Trump is Not Hitler: How the Misuse of History Distorts the Present as Well as the Past
Ralph Nader
An Open Letter to President-Elect Donald Trump
Binoy Kampmark
NATO and Obsolescence: Donald Trump and the History of an Alliance
Zarefah Baroud
‘The Power to Create a New World’: Trump and the Environmental Challenge Ahead
Julian Vigo
Obama Must Pardon the Black Panthers in Prison or in Exile
Alfredo Lopez
The Whattsapp Scandal
Clancy Sigal
Russian Hacking and the Smell Test
Terry Simons
The Truth About Ethics and Condoms
January 17, 2017
John Pilger
The Issue is Not Trump, It is Us
John K. White
Is Equality Overrated, Too?
Michael J. Sainato
The DNC Hands the Democratic Party Over to David Brock and Billionaire Donors
John Davis
Landscapes of Shame: America’s National Parks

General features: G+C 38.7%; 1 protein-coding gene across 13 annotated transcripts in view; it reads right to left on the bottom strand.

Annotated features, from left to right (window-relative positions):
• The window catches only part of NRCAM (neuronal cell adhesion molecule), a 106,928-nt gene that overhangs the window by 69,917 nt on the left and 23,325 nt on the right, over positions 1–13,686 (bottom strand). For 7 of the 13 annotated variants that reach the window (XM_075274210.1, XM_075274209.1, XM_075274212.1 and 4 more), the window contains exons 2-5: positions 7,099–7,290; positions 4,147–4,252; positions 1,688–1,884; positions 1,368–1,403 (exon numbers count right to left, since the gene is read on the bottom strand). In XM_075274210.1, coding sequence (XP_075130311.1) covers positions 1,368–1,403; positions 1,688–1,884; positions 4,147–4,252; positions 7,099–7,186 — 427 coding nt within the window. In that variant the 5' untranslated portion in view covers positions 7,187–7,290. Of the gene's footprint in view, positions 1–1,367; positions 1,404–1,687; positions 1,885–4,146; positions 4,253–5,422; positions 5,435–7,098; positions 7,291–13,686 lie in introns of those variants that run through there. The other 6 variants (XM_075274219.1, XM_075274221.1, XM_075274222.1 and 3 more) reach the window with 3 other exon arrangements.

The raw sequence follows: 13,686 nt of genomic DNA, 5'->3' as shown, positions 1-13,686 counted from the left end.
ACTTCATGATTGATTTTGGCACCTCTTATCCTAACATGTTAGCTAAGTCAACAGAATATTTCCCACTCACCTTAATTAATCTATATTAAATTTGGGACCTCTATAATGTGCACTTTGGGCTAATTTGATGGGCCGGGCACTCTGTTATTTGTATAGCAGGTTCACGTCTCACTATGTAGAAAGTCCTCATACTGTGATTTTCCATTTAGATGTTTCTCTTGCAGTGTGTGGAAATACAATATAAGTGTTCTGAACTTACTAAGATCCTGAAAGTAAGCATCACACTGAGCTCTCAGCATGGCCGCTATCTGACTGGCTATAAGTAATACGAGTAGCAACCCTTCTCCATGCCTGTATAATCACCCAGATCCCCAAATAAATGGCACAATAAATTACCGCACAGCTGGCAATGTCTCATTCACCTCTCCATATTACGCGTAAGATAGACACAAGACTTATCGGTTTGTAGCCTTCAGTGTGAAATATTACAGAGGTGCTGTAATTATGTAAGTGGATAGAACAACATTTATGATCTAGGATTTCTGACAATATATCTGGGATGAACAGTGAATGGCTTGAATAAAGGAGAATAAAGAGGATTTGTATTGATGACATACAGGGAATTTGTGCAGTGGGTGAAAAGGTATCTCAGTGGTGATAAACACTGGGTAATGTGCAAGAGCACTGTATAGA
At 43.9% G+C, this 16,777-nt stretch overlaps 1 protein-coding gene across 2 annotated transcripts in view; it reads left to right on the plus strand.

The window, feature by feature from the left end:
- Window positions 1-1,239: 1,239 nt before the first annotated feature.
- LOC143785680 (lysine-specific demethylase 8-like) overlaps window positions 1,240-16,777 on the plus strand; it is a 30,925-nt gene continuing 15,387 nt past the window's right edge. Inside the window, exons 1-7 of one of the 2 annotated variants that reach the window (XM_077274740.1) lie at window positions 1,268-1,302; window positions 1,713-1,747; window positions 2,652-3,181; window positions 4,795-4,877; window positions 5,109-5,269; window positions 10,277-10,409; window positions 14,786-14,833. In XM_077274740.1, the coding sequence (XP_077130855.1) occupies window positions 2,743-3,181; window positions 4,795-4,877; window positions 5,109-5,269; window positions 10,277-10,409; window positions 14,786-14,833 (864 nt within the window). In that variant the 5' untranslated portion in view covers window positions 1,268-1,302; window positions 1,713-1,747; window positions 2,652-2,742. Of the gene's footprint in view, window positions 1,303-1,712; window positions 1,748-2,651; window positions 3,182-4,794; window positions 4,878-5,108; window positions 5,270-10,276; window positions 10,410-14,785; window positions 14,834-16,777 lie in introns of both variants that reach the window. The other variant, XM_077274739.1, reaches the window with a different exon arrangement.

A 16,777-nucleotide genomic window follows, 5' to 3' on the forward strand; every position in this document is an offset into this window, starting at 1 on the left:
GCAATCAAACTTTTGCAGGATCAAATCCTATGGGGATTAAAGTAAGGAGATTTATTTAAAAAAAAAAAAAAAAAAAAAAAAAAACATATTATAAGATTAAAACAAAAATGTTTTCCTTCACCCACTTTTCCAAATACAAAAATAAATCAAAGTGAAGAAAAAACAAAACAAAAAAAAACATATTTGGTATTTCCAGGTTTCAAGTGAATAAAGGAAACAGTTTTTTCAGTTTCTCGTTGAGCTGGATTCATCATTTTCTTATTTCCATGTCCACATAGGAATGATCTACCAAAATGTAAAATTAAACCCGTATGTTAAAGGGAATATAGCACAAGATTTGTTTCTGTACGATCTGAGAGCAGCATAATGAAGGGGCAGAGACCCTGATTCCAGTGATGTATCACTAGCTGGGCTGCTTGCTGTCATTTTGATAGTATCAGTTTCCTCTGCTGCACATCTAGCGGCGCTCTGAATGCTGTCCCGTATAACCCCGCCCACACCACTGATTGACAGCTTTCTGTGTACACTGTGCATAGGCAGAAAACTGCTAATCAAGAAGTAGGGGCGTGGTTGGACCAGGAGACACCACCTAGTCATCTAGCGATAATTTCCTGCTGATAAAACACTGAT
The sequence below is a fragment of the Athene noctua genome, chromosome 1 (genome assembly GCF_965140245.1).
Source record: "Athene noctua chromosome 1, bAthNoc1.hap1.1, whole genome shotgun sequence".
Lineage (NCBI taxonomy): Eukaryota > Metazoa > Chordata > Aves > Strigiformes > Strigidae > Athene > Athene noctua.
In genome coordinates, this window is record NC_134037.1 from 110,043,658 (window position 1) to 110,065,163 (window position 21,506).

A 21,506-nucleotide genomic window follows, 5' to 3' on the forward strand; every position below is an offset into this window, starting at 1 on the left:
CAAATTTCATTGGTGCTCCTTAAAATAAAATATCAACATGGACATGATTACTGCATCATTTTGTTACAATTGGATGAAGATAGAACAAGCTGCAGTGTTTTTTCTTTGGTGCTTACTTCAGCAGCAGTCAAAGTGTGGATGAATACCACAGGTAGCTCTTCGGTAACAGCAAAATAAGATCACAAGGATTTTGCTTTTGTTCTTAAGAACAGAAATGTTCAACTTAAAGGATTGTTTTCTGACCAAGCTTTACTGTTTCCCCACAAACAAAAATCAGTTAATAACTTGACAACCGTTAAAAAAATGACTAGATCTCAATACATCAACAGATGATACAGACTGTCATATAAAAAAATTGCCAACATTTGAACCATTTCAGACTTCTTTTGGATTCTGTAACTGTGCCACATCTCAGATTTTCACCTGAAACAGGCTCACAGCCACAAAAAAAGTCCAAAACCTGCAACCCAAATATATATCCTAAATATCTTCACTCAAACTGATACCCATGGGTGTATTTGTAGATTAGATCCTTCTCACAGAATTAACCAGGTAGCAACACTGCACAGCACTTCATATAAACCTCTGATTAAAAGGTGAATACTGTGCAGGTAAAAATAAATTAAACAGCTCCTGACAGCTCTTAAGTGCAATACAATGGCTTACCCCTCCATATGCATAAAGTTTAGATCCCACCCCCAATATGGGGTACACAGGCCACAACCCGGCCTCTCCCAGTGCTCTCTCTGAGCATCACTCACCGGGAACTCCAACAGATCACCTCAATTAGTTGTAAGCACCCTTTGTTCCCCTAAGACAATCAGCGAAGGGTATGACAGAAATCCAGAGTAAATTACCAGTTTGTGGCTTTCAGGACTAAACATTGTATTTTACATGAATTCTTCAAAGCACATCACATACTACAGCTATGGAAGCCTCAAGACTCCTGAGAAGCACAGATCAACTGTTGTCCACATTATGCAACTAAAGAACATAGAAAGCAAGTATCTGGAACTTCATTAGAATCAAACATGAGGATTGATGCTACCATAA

Andrew Smolski
Third Coast Pillory: Politicians and Rhetorical Tricks
Chris Busby
The Scientific Hero of Chernobyl: Alexey V. Yablokov, the Man Who Dared to Speak the Truth
David Macaray
Four Reasons Trump Will Quit
Chet Richards
The Vicissitudes of the Rural South
Clancy Sigal
“You Don’t Care About Jobs”: Why the Democrats Lost
Robert Dodge
Martin Luther King and U.S. Politics: Time for a U.S. Truth and Reconciliation Commission
Jack Sadat Lee
I Dream of Justice for All the Animal Kingdom
James McEnteer
Mourning Again in America
January 16, 2017
Paul Street
How Pure is Your Hate?
Jeffrey St. Clair - Alexander Cockburn
Did the Elites Have Martin Luther King Jr. Killed?
FacebookTwitterGoogle+RedditEmail